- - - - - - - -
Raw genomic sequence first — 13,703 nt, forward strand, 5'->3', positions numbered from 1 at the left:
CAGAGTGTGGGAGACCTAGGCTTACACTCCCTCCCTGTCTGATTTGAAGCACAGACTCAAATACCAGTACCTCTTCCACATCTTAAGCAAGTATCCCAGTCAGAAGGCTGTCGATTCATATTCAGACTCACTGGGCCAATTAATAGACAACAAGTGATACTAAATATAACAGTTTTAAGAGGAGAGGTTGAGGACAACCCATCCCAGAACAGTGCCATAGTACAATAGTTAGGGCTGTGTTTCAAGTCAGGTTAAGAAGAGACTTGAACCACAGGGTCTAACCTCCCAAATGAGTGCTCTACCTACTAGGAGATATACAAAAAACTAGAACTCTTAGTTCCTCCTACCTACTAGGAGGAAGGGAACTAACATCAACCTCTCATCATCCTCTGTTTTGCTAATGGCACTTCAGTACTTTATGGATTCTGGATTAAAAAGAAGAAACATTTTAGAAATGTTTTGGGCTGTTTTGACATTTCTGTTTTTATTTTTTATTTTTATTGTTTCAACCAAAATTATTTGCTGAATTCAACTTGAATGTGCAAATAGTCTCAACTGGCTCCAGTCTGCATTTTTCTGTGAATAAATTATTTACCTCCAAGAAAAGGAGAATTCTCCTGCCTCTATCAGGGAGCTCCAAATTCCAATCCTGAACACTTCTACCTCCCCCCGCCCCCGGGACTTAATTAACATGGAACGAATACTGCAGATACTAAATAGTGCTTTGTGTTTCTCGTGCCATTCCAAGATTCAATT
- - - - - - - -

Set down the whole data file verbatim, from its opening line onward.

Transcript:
Raw genomic sequence first — 13,703 nt, forward strand, 5'->3', positions numbered from 1 at the left:
CAGAGTGTGGGAGACCTAGGCTTACACTCCCTCCCTGTCTGATTTGAAGCACAGACTCAAATACCAGTACCTCTTCCACATCTTAAGCAAGTATCCCAGTCAGAAGGCTGTCGATTCATATTCAGACTCACTGGGCCAATTAATAGACAACAAGTGATACTAAATATAACAGTTTTAAGAGGAGAGGTTGAGGACAACCCATCCCAGAACAGTGCCATAGTACAATAGTTAGGGCTGTGTTTCAAGTCAGGTTAAGAAGAGACTTGAACCACAGGGTCTAACCTCCCAAATGAGTGCTCTACCTACTAGGAGATATACAAAAAACTAGAACTCTTAGTTCCTCCTACCTACTAGGAGGAAGGGAACTAACATCAACCTCTCATCATCCTCTGTTTTGCTAATGGCACTTCAGTACTTTATGGATTCTGGATTAAAAAGAAGAAACATTTTAGAAATGTTTTGGGCTGTTTTGACATTTCTGTTTTTATTTTTTATTTTTATTGTTTCAACCAAAATTATTTGCTGAATTCAACTTGAATGTGCAAATAGTCTCAACTGGCTCCAGTCTGCATTTTTCTGTGAATAAATTATTTACCTCCAAGAAAAGGAGAATTCTCCTGCCTCTATCAGGGAGCTCCAAATTCCAATCCTGAACACTTCTACCTCCCCCCGCCCCCGGGACTTAATTAACATGGAACGAATACTGCAGATACTAAATAGTGCTTTGTGTTTCTCGTGCCATTCCAAGATTCAATT